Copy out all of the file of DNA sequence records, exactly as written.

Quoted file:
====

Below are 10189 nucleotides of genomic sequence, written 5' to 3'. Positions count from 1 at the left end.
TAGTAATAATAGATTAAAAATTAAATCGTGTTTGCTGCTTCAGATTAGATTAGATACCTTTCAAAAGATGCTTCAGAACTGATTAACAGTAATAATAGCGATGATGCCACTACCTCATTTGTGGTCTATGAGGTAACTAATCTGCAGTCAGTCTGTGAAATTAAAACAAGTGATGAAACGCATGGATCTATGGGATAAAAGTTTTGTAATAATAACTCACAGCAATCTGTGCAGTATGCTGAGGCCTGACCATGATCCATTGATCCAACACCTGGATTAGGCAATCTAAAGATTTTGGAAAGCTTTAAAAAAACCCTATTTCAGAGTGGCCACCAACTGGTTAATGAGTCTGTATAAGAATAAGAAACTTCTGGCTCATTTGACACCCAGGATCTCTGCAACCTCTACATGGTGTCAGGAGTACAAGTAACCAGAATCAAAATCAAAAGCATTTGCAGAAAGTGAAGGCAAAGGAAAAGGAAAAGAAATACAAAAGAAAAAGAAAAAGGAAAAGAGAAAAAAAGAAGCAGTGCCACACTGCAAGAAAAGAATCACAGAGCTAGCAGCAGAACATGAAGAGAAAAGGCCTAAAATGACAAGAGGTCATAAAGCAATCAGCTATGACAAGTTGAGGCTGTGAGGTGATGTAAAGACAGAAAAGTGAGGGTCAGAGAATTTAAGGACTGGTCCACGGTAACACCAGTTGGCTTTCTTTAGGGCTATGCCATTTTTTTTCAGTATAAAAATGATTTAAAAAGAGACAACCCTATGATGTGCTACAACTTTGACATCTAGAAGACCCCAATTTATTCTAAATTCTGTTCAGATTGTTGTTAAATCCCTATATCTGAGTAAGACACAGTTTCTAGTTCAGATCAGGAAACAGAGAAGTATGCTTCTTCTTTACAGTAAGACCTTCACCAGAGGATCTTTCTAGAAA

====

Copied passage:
Below are 10189 nucleotides of genomic sequence, written 5' to 3'. Positions count from 1 at the left end.
TAGTAATAATAGATTAAAAATTAAATCGTGTTTGCTGCTTCAGATTAGATTAGATACCTTTCAAAAGATGCTTCAGAACTGATTAACAGTAATAATAGCGATGATGCCACTACCTCATTTGTGGTCTATGAGGTAACTAATCTGCAGTCAGTCTGTGAAATTAAAACAAGTGATGAAACGCATGGATCTATGGGATAAAAGTTTTGTAATAATAACTCACAGCAATCTGTGCAGTATGCTGAGGCCTGACCATGATCCATTGATCCAACACCTGGATTAGGCAATCTAAAGATTTTGGAAAGCTTTAAAAAAACCCTATTTCAGAGTGGCCACCAACTGGTTAATGAGTCTGTATAAGAATAAGAAACTTCTGGCTCATTTGACACCCAGGATCTCTGCAACCTCTACATGGTGTCAGGAGTACAAGTAACCAGAATCAAAATCAAAAGCATTTGCAGAAAGTGAAGGCAAAGGAAAAGGAAAAGAAATACAAAAGAAAAAGAAAAAGGAAAAGAGAAAAAAAGAAGCAGTGCCACACTGCAAGAAAAGAATCACAGAGCTAGCAGCAGAACATGAAGAGAAAAGGCCTAAAATGACAAGAGGTCATAAAGCAATCAGCTATGACAAGTTGAGGCTGTGAGGTGATGTAAAGACAGAAAAGTGAGGGTCAGAGAATTTAAGGACTGGTCCACGGTAACACCAGTTGGCTTTCTTTAGGGCTATGCCATTTTTTTTCAGTATAAAAATGATTTAAAAAGAGACAACCCTATGATGTGCTACAACTTTGACATCTAGAAGACCCCAATTTATTCTAAATTCTGTTCAGATTGTTGTTAAATCCCTATATCTGAGTAAGACACAGTTTCTAGTTCAGATCAGGAAACAGAGAAGTATGCTTCTTCTTTACAGTAAGACCTTCACCAGAGGATCTTTCTAGAAA